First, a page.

This was not necessarily because it was unwieldy or cumbersome in how it handled, but more due to the limiting dimensions (narrow streets and short car parks are stressful) and sub-par rearward visibility.
Thanks to thick rear pillars and small, slanted rear windshield, plus the sheer width of the car at just over 2m wide, it’s hard to gauge clearance and distance from obstacles. When it rains, the lack of a rear wiper makes it even harder to see what’s behind you.
While you’ll feel elevated in the driver’s seat, the ride height doesn’t offer enough of a visibility boost to counteract the fact the windows and windshield all taper down toward the back, which can make you feel more like you’re driving a sedan than an SUV.
I really, really hated parking the X6. It’s sort of like trying to dance but when all your limbs are numb. You feel disconnected from the body of the car, and forced to rely on the myriad of cameras to tell you exactly how far your giant butt is from the car behind. Plus those enormous 22-inch rims are just trying to scratch themselves, the 35 and 30-profile tyres offering no buffer against errant bluestone gutters.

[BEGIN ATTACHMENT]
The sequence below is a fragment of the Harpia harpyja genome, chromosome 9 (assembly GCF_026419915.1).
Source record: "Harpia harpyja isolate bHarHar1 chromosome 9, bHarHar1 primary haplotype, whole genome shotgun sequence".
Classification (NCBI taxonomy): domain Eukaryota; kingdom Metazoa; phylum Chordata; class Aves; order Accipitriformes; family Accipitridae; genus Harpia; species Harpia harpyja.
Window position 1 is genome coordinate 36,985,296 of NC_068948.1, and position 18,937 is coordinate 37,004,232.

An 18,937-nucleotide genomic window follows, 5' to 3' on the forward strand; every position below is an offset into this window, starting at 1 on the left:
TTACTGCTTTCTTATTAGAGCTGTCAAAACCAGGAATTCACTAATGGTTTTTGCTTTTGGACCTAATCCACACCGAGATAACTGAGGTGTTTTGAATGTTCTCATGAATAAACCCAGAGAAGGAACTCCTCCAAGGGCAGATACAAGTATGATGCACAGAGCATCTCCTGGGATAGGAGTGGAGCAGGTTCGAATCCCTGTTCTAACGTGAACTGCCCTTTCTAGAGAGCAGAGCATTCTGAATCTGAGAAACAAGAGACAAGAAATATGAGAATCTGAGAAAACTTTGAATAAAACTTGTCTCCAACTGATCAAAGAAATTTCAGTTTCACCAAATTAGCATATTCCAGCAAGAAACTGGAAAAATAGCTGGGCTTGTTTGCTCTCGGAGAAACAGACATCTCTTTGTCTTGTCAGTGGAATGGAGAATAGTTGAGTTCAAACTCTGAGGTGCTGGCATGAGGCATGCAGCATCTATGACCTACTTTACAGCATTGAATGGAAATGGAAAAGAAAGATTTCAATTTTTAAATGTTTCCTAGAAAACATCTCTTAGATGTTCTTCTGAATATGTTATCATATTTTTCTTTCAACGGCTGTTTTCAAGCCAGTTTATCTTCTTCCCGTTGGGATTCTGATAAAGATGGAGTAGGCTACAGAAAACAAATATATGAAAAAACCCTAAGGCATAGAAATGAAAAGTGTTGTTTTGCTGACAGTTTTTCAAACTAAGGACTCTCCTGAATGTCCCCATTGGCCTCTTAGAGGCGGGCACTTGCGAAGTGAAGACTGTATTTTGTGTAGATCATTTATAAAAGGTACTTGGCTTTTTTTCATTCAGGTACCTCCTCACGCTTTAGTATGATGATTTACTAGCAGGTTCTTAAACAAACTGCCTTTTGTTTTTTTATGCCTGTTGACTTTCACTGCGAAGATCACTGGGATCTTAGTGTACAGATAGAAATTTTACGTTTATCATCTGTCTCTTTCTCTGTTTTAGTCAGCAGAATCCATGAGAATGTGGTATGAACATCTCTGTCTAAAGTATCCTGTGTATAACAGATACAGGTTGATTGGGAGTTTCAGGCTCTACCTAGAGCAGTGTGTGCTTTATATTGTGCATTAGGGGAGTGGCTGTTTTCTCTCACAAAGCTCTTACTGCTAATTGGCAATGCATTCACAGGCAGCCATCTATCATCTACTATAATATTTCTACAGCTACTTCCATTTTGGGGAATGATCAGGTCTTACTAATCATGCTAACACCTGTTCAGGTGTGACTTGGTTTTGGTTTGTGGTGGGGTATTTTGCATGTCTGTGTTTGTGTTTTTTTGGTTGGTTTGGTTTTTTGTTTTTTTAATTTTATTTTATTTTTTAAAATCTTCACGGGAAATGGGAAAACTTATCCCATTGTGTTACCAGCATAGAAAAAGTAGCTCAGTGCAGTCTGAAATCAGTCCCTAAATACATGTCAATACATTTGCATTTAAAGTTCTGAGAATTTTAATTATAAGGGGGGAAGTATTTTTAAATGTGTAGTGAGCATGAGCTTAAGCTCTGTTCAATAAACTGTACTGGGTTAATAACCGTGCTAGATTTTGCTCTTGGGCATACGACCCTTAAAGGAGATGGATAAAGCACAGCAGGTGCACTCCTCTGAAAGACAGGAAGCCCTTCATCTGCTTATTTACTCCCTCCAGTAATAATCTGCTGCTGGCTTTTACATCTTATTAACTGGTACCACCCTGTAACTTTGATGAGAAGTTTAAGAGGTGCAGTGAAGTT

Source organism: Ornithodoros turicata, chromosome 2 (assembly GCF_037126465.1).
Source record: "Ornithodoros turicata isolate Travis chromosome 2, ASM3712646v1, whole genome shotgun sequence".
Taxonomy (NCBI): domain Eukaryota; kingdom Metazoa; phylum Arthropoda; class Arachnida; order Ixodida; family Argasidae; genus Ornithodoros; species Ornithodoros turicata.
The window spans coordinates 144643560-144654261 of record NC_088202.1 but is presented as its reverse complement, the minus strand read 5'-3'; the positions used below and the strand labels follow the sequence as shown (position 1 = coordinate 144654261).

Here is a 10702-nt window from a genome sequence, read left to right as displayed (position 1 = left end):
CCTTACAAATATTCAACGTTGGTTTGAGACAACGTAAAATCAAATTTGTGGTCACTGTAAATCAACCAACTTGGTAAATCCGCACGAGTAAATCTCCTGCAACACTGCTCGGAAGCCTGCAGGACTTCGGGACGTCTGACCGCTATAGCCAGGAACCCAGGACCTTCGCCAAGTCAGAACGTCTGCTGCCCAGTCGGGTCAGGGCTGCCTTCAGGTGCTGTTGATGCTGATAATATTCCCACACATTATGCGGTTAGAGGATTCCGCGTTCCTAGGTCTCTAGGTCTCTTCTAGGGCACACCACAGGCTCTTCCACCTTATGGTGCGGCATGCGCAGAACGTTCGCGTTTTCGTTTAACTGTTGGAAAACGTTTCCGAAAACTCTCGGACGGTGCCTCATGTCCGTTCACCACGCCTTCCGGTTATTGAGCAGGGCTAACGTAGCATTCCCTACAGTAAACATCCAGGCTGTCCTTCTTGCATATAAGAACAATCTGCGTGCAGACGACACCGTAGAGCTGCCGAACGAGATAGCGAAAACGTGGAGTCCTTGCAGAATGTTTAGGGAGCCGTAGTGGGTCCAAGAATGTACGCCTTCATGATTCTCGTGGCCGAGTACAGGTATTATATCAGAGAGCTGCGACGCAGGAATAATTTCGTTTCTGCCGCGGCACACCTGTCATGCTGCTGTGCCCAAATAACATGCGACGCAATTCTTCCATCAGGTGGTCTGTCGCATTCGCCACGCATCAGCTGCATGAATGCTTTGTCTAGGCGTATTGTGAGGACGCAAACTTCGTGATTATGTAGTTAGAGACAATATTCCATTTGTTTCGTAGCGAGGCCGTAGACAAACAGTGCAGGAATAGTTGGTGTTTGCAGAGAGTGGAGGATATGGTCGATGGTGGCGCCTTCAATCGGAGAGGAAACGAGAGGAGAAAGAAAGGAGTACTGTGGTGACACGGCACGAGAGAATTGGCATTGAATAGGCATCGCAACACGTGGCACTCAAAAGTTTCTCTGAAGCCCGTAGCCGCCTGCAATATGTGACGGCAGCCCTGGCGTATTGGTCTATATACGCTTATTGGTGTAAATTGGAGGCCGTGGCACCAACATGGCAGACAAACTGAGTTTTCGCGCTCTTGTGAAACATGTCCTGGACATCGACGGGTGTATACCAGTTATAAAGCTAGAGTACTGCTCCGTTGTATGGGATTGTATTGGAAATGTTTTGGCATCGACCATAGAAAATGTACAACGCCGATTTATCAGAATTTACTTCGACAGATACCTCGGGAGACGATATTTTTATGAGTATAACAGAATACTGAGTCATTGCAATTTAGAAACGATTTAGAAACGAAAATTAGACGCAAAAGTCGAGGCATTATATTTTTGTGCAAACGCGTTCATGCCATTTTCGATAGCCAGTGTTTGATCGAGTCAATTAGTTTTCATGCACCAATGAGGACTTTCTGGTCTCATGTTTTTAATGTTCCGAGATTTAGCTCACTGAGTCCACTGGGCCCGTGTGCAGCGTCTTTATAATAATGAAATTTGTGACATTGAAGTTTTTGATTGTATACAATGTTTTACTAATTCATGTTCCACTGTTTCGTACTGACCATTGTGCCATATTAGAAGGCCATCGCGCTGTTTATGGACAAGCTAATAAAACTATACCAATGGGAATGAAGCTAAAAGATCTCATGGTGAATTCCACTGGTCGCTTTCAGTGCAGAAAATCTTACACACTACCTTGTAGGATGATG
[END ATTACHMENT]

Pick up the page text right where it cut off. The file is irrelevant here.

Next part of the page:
Thankfully, the self-park system certainly helps – however, on one occasion I tried to test it on a stock-standard parallel park and when I selected my spot it just reversed straight back without turning or maneuvering in any way.
Apparently this can happen occasionally when the car senses the circumstances aren’t conducive to a safe manoeuvre, so it aborts the park. You’ll just look like a real weirdo who can’t park to passers-by.